enforcement

Trump Administration Expands Interior Immigration Enforcement

Today, the Department of Homeland Security (DHS) released a report detailing deportations (henceforth “removals”) conducted by Immigration and Customs Enforcement (ICE) during the fiscal year of 2017.  This post presents data on removals in historical context combined with information from Pew and the Center for Migration Studies

ICE deported 81,603 illegal immigrants from the interior of the United States in 2017, up from 65,332 in 2016.  Removals from the interior peaked during the Obama administration in 2011 at 237,941 (Figure 1).  ICE also removed large numbers of people apprehended at the border.  Since 2012, border removals have outnumbered those from the interior of the United States.

Figure 1

Interior and Border Removals by ICE, 2008-2017

 

Source: Immigration and Customs Enforcement.

The Obama administration removed 1,242,486 from the interior of the United States during its full eight years, averaging 155,311 removals per year.  Data from the earlier Bush administration are more speculative but they show more deportations under Obama than under Bush.    

More Visas Reduce Illegal Immigration

In the latest edition of the Cato Journal, economist Bryan Roberts argues that immigration enforcement has significantly diminished the flow of illegal immigrants across the Southwest border. Contra Roberts, sociologist Doug Massey argues that border enforcement had virtually no impact on the flow of unlawful immigrants prior to 2010. This post takes a slightly different approach and uses additional sources of data to look at the causes behind the decline of illegal immigration in the aftermath of the Great Recession. This is especially relevant as the House Judiciary Committee is marking up the Agricultural Guest Worker Act (Ag Act) that would increase the flow of temporary visas for workers in farming and related sectors. An increase in visas like those supplied by the Ag Act will likely further diminish unauthorized border crossings. 

Model and Data

This blog is intended to reveal whether the quantity of Mexican legal immigrants (green cards issued overseas and temporary migrants) or border security is responsible for the decline of illegal immigrants from Mexico. Our dependent variable is the estimated gross annual flow of Mexican illegal immigrants. The American unemployment rate, the difference between Mexican and American GDP per capita (PPP), line-watch hours at the Southwest border, and legal Mexican immigration are our independent variables.

We chose a log-linear OLS model to compensate for non-linearity. OLS is a type of regression that helps identify the relationship between independent variables that we anticipate will explain how dependent variables behave. We then ran an autoregressive model (AR (1)) that will help us account for a particular empirical anomaly, the serial dependence between current and immediate past variables that could affect an OLS regression. We then ran a series of regressions with the yearly aggregates beginning in 1960 and ending in 2009. Data limitations prevented us from going beyond 2009 and prior to 1960.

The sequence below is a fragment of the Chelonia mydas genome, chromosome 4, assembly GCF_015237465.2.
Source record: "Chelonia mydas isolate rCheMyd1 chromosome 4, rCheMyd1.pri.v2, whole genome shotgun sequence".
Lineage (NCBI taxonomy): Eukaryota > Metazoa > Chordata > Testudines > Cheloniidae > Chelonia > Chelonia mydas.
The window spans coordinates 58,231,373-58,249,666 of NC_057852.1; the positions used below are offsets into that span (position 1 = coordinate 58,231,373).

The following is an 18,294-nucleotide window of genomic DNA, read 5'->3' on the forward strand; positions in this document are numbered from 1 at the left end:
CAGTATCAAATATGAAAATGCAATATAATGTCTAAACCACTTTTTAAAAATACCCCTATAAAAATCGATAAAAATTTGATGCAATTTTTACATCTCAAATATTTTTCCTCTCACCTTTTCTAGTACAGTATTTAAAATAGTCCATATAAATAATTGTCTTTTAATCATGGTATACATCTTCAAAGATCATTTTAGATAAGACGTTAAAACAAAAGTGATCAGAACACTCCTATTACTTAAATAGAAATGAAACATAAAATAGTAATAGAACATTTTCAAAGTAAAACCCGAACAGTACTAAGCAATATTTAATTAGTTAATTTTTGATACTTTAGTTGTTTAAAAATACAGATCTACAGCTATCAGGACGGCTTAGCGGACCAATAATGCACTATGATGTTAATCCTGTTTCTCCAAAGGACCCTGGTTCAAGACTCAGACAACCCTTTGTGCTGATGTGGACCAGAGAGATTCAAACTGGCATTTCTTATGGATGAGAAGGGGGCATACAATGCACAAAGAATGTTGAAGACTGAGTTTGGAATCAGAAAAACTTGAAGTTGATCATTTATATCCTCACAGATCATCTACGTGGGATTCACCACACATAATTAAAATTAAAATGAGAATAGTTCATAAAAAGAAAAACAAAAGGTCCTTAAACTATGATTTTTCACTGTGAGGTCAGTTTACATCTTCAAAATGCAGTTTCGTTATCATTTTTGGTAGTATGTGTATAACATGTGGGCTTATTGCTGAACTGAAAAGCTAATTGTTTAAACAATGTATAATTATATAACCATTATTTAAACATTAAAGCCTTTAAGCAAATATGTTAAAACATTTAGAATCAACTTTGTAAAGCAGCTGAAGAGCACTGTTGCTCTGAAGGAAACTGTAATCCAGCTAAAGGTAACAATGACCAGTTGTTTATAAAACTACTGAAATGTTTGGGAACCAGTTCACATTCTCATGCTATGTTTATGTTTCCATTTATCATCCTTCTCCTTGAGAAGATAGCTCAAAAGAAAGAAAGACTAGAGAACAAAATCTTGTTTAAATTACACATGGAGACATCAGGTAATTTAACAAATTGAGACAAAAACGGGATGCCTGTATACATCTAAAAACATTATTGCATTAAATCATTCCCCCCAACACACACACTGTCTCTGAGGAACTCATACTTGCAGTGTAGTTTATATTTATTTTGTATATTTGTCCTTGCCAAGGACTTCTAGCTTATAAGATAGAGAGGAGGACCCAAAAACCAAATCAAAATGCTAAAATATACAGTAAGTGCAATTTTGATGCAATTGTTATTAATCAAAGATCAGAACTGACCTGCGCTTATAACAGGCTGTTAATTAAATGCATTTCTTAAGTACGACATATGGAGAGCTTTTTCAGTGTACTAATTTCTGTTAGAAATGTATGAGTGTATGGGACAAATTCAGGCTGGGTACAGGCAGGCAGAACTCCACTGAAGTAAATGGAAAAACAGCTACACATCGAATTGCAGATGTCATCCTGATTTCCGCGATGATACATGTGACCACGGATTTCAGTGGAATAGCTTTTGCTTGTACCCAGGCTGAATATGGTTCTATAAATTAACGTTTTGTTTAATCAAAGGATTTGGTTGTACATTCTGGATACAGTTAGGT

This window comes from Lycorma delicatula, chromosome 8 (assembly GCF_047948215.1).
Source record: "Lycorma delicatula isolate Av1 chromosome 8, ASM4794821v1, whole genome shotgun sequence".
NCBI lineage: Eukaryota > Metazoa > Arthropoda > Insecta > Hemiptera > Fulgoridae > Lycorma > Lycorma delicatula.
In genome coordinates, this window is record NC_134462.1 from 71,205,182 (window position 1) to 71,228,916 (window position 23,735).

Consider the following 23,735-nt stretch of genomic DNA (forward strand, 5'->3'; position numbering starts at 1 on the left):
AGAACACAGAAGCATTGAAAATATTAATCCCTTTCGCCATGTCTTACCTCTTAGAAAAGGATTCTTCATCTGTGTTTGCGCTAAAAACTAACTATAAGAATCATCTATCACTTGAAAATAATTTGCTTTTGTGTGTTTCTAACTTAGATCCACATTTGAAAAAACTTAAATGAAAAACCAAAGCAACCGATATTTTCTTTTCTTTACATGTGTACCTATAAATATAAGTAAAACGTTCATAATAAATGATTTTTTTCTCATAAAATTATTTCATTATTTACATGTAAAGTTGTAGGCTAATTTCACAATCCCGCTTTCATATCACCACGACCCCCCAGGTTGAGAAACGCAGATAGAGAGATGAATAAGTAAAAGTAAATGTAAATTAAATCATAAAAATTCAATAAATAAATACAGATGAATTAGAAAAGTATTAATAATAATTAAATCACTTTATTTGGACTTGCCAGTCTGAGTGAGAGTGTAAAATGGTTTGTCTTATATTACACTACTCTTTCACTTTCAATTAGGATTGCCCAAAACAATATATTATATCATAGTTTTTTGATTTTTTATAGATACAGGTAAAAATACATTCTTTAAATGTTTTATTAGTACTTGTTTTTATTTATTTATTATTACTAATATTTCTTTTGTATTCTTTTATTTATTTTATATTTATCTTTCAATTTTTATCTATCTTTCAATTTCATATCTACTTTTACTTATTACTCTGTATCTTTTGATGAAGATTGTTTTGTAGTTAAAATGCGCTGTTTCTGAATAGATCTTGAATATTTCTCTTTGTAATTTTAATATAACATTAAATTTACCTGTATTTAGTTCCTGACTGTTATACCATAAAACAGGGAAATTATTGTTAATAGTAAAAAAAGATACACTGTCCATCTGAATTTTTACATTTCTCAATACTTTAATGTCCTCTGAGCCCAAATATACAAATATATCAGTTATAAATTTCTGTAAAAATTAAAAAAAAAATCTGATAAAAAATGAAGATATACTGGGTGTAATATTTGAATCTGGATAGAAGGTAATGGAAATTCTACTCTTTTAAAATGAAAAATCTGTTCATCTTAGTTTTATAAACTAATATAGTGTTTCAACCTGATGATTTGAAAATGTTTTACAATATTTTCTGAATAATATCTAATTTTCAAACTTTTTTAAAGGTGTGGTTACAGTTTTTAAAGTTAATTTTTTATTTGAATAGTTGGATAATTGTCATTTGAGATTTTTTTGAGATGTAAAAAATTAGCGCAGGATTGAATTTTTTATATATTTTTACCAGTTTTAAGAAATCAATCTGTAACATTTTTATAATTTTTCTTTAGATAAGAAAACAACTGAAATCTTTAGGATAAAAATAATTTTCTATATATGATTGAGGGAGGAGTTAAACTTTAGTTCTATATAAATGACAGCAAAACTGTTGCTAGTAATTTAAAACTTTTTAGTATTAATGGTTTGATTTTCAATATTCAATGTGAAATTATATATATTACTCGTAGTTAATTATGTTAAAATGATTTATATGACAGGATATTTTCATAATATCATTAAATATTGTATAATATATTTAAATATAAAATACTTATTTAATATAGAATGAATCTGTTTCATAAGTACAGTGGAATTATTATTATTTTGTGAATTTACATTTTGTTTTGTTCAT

Guest Worker Visas Can Halt Illegal Immigration

There is a trade off between the number of lower skilled guest worker visas and the number of unauthorized immigrants.  More lower skilled guest workers means fewer unauthorized immigrants.  Fewer guest workers mean more unauthorized immigrants.  We just have to look back to the Bracero program to see this relationship.   

Obama’s Deportation Numbers: Border and Interior Immigration Enforcement Are Substitutes, Not Complements

It’s become clear over the last few months that something very funny is going on with immigration enforcement statistics (here, here, and here).  The data generally show that interior enforcement, what most people commonly think of as “deportations” (but also includes I-9, Secure Communities, and E-Verify), has declined as a percentage of total removals.  Many of the removals appear to be unlawful immigrants apprehended by Customs and Border Protection (CBP) and then turned over to Immigration and Customs Enforcement (ICE) for removal – a trend that began in 2012 and accelerated in 2013.  That transfer makes it appear as if there was more internal enforcement than there really was.  The administration is therefore deporting an increasing number of recent border crossers and a decreasing number of unlawful immigrants apprehended in the interior. 

It appears, then, that President Obama’s reputation for severe interior enforcement was earned for 2009, 2010, and 2011 but is somewhat unjustified in 2012 and 2013.  The Bipartisan Policy Center has an excellent report on the enormous court backlogs and other issues that have arisen due to interior immigration enforcement.  I’m waiting for additional information from a FOIA request before wading into the data surrounding the interior versus border removals controversy because we do not have data on internal enforcement numbers prior to 2008.    

Interior enforcement is only part of the government’s immigration enforcement strategy and must also be looked at as a component of broader immigration enforcement that includes border enforcement.

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